Medardo Cardona began his life, like many Honduran children, in a single room wooden house with a dirt floor, two beds and no running water. Throughout his childhood he shared this space with eight family members. Medardo’s mother supported her children with a ‘chiclera’, a tiny sweet stall similar to others located on every Tegucigalpa street corner. From an early age, Medardo had a love of art, and took joy in carving his own toys out of wood scraps he found in the street.
Although Medardo attended public school and was a good student, by the time he was 15 he no longer had the means to continue his schooling. Medardo and his mother learned of El Hogar’s Technical Institute and were grateful and delighted when he was accepted there.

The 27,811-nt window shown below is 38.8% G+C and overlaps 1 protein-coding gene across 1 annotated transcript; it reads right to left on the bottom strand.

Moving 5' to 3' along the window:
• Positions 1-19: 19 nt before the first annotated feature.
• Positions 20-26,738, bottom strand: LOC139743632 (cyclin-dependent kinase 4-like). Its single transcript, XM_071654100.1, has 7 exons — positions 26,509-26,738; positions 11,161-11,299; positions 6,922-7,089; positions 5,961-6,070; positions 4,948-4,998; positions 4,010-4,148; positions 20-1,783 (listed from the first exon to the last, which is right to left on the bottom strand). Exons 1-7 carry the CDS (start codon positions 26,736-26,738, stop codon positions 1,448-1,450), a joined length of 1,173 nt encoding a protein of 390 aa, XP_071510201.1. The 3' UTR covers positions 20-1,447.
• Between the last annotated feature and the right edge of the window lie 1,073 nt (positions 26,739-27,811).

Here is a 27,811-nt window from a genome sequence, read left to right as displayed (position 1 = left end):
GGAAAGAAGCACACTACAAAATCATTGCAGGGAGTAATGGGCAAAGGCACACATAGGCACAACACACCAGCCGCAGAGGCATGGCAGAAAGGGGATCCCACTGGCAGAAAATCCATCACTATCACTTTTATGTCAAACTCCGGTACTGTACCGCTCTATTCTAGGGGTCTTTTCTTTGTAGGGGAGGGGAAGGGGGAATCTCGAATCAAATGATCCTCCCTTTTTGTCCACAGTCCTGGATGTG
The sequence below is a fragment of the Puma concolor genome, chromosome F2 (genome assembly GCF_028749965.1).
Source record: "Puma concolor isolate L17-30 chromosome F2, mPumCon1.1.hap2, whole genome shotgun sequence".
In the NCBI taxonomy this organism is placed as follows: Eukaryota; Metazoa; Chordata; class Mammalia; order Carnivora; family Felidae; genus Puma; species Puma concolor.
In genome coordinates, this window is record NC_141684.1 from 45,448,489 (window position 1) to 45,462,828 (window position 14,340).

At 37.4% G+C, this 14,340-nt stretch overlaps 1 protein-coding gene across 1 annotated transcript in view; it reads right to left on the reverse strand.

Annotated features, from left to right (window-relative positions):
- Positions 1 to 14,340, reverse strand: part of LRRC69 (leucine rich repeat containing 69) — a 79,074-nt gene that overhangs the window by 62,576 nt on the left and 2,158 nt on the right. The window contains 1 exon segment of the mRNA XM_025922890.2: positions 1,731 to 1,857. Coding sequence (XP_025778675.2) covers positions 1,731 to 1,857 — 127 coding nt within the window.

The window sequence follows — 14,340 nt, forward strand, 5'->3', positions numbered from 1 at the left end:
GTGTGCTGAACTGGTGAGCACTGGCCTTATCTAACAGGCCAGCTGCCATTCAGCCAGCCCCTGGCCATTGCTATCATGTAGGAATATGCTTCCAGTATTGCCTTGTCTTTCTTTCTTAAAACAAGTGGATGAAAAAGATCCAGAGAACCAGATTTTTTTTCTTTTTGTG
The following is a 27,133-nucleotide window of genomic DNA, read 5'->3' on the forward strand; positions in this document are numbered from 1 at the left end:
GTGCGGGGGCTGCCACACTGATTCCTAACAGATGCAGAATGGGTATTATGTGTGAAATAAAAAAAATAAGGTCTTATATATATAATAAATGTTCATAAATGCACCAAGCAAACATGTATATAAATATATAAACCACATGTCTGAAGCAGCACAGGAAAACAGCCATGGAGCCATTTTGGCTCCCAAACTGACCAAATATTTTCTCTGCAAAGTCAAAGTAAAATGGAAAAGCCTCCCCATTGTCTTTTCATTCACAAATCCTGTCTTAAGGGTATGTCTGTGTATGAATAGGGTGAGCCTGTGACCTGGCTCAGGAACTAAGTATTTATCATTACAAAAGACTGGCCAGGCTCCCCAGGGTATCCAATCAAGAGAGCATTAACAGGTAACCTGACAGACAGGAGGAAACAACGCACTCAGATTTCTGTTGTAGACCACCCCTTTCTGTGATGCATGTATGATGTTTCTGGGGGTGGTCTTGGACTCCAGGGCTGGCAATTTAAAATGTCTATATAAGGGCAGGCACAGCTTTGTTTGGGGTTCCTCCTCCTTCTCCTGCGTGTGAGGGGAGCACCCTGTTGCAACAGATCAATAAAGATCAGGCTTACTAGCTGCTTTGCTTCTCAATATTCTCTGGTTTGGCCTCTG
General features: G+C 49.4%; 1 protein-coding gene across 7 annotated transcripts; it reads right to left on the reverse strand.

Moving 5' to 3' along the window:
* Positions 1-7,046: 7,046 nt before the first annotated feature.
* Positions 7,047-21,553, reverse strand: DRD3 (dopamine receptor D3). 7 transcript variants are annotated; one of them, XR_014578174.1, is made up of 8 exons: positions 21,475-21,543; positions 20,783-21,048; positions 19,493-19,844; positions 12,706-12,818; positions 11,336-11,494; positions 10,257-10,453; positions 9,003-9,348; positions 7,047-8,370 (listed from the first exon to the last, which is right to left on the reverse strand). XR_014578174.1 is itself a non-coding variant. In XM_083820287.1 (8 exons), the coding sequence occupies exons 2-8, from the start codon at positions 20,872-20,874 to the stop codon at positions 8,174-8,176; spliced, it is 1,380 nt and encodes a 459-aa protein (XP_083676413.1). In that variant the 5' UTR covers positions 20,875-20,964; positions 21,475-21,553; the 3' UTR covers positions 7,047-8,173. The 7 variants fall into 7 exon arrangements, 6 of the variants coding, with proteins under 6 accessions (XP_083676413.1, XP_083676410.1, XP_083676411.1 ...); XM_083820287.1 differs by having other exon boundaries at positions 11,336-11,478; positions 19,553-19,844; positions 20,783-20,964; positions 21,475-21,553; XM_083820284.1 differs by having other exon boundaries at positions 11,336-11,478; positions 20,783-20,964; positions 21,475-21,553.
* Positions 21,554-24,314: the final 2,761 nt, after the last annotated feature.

Medardo worked diligently and was an excellent student at the Institute, where he grew in knowledge and confidence that he could have more chances in life. He graduated as a qualified electrician in 1999. Harkening back to his early love of art, Medardo went on to study for 3 years at the National School of Fine Arts in Tegucigalpa. He sold his work to support his studies, participated in national art exhibitions and won first place in a televised art competition.
Medardo kept his ties with El Hogar alive, and recently discovered that El Hogar was looking to hire an art teacher. Returning to the place that had given him so much at a critical point in his life, he was thrilled to be accepted as a new member of the teaching staff at El Hogar. Because of the poverty he experienced throughout his childhood, Medardo shares a deep understanding and appreciation of where the boys come from and he is a wonderful, breathing example of what they can become if they also work hard and take advantage of the opportunity they are being given.